7 December, 2016. 19:34
ERROL PARKER | Editor-at-large | Contact
THE LATEST COOKBOOK by British chef Nigella Lawson has whipped up fresh controversy this afternoon after it was revealed by the publisher that it features a recipe for hash brownies that’s taken Gen Y by storm.
Dubiously telling readers that they’re ‘only allowed to make the brownies where cannabis is legal,’ many directionless, sheltered teens and young adults have been singing Lawson’s praised for her culinary bravery.
Jennifer Collar’s mother used to smell her clothes and fingers when she’d return from a night out drinking with boys in the park – looking for hints of naughtiness.
By age 17, she’d caught her smoking the sticky stuff a number of times and scalded her appropriately. Sometimes she could smell the tobacco on her fingers.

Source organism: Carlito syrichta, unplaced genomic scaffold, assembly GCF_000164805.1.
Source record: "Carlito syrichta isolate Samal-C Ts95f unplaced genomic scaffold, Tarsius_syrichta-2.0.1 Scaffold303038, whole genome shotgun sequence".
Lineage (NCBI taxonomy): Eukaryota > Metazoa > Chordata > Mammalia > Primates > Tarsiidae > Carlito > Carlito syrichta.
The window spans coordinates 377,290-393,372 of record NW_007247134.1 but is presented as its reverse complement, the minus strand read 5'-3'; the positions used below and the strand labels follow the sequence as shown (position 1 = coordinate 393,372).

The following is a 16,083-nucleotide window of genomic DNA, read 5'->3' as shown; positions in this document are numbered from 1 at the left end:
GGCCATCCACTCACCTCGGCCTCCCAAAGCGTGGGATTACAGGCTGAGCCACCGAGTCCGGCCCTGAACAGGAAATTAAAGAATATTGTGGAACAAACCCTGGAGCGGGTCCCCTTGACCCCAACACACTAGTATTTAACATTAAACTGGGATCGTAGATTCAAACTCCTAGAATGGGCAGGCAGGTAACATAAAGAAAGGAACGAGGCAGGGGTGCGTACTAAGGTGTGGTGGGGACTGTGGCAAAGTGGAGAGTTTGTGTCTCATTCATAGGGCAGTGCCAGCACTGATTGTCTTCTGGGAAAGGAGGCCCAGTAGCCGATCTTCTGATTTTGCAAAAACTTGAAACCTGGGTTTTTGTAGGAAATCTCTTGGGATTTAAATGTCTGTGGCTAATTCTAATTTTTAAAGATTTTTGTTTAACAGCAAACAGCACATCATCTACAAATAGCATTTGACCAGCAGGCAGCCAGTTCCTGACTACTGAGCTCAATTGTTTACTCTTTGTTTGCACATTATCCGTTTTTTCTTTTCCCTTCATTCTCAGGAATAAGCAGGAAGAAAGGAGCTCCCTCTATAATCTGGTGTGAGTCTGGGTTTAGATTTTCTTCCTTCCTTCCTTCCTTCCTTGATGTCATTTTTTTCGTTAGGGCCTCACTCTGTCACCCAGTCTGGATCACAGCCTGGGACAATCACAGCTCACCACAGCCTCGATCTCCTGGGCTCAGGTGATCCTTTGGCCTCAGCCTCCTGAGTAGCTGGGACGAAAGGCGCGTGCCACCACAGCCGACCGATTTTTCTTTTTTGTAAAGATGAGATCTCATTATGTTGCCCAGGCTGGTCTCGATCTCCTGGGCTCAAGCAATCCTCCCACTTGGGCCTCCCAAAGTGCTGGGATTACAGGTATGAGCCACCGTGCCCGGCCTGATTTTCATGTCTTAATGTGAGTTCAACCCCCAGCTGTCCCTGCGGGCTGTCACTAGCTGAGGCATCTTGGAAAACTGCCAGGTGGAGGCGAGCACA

“I didn’t know what to do,” said Jen. “My life was so unfulfilling, scary and boring that I didn’t really have much to do except get high in the park and snog boys until my Dad came looking for me.”
“They could always tell that I was high on the pot. Apparently, I just reeked of the stuff. But now thanks to Nigella, I can smell like my Peach Impulse body spray but still be higher than Molly Meldrum at a Tame Impala show.”
Jennifer’s sentiments were echoed by classmate Darren, who used to watch Nigella just for the camerawork.
However, the 18-year-old now has an entirely new reason to watch the show.
“You know, I used to watch the show because of the editing and whatnot. I also enjoyed when she stirs pots of things vigorously. That’s also great. But now she’s gone and made some delicious brownies that include my favourite herb,” he said.
“She is a buffalo soldier.”
More to come.